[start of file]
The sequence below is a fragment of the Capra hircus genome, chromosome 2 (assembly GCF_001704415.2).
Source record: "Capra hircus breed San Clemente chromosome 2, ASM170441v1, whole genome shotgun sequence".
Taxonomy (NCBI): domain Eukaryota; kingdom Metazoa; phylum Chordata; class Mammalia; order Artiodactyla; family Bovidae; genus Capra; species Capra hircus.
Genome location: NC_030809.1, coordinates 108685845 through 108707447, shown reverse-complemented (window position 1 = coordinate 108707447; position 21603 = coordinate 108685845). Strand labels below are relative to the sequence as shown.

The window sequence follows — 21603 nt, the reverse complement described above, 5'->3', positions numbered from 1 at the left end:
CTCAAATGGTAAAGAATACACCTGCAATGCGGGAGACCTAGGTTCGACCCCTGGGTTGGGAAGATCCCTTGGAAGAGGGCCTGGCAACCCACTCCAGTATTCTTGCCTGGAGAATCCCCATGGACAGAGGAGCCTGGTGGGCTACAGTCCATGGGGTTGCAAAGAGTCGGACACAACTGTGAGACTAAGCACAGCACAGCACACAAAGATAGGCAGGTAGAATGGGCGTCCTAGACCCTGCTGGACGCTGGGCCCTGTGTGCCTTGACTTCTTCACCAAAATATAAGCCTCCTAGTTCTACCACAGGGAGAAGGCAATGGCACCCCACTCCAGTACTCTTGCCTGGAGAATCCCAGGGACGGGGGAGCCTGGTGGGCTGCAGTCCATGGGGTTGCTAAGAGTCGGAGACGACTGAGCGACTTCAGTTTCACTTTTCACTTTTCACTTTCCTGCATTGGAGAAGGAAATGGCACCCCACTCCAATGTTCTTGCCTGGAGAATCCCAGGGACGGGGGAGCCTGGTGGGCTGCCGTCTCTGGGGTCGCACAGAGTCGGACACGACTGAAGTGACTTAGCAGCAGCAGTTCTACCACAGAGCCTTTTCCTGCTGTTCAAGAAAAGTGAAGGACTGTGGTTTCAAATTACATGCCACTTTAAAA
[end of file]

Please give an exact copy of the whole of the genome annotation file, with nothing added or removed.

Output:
The sequence below is a fragment of the Capra hircus genome, chromosome 2 (assembly GCF_001704415.2).
Source record: "Capra hircus breed San Clemente chromosome 2, ASM170441v1, whole genome shotgun sequence".
Taxonomy (NCBI): domain Eukaryota; kingdom Metazoa; phylum Chordata; class Mammalia; order Artiodactyla; family Bovidae; genus Capra; species Capra hircus.
Genome location: NC_030809.1, coordinates 108685845 through 108707447, shown reverse-complemented (window position 1 = coordinate 108707447; position 21603 = coordinate 108685845). Strand labels below are relative to the sequence as shown.

The window sequence follows — 21603 nt, the reverse complement described above, 5'->3', positions numbered from 1 at the left end:
CTCAAATGGTAAAGAATACACCTGCAATGCGGGAGACCTAGGTTCGACCCCTGGGTTGGGAAGATCCCTTGGAAGAGGGCCTGGCAACCCACTCCAGTATTCTTGCCTGGAGAATCCCCATGGACAGAGGAGCCTGGTGGGCTACAGTCCATGGGGTTGCAAAGAGTCGGACACAACTGTGAGACTAAGCACAGCACAGCACACAAAGATAGGCAGGTAGAATGGGCGTCCTAGACCCTGCTGGACGCTGGGCCCTGTGTGCCTTGACTTCTTCACCAAAATATAAGCCTCCTAGTTCTACCACAGGGAGAAGGCAATGGCACCCCACTCCAGTACTCTTGCCTGGAGAATCCCAGGGACGGGGGAGCCTGGTGGGCTGCAGTCCATGGGGTTGCTAAGAGTCGGAGACGACTGAGCGACTTCAGTTTCACTTTTCACTTTTCACTTTCCTGCATTGGAGAAGGAAATGGCACCCCACTCCAATGTTCTTGCCTGGAGAATCCCAGGGACGGGGGAGCCTGGTGGGCTGCCGTCTCTGGGGTCGCACAGAGTCGGACACGACTGAAGTGACTTAGCAGCAGCAGTTCTACCACAGAGCCTTTTCCTGCTGTTCAAGAAAAGTGAAGGACTGTGGTTTCAAATTACATGCCACTTTAAAA